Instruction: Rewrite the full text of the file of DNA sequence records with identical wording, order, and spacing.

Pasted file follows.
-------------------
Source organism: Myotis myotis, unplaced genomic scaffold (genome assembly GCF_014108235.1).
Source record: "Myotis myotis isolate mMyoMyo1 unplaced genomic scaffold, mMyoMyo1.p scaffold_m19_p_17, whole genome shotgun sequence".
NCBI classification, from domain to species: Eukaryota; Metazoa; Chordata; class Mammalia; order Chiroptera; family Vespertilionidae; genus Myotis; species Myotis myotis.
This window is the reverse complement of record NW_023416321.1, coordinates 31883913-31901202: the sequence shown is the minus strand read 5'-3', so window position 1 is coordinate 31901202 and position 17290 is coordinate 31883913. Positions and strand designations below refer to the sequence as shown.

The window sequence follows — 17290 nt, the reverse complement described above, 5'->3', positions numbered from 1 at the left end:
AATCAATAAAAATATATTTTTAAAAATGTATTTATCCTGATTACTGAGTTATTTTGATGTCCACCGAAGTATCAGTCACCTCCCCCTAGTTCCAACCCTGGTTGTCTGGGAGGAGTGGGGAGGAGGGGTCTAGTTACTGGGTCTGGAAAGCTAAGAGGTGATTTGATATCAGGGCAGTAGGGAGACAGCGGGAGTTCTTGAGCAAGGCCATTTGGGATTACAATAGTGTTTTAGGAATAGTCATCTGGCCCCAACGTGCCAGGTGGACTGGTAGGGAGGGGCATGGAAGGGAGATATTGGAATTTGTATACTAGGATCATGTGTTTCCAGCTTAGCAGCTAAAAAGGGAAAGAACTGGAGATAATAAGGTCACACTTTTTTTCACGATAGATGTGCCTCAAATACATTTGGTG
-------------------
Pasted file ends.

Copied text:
Source organism: Myotis myotis, unplaced genomic scaffold (genome assembly GCF_014108235.1).
Source record: "Myotis myotis isolate mMyoMyo1 unplaced genomic scaffold, mMyoMyo1.p scaffold_m19_p_17, whole genome shotgun sequence".
NCBI classification, from domain to species: Eukaryota; Metazoa; Chordata; class Mammalia; order Chiroptera; family Vespertilionidae; genus Myotis; species Myotis myotis.
This window is the reverse complement of record NW_023416321.1, coordinates 31883913-31901202: the sequence shown is the minus strand read 5'-3', so window position 1 is coordinate 31901202 and position 17290 is coordinate 31883913. Positions and strand designations below refer to the sequence as shown.

The window sequence follows — 17290 nt, the reverse complement described above, 5'->3', positions numbered from 1 at the left end:
AATCAATAAAAATATATTTTTAAAAATGTATTTATCCTGATTACTGAGTTATTTTGATGTCCACCGAAGTATCAGTCACCTCCCCCTAGTTCCAACCCTGGTTGTCTGGGAGGAGTGGGGAGGAGGGGTCTAGTTACTGGGTCTGGAAAGCTAAGAGGTGATTTGATATCAGGGCAGTAGGGAGACAGCGGGAGTTCTTGAGCAAGGCCATTTGGGATTACAATAGTGTTTTAGGAATAGTCATCTGGCCCCAACGTGCCAGGTGGACTGGTAGGGAGGGGCATGGAAGGGAGATATTGGAATTTGTATACTAGGATCATGTGTTTCCAGCTTAGCAGCTAAAAAGGGAAAGAACTGGAGATAATAAGGTCACACTTTTTTTCACGATAGATGTGCCTCAAATACATTTGGTG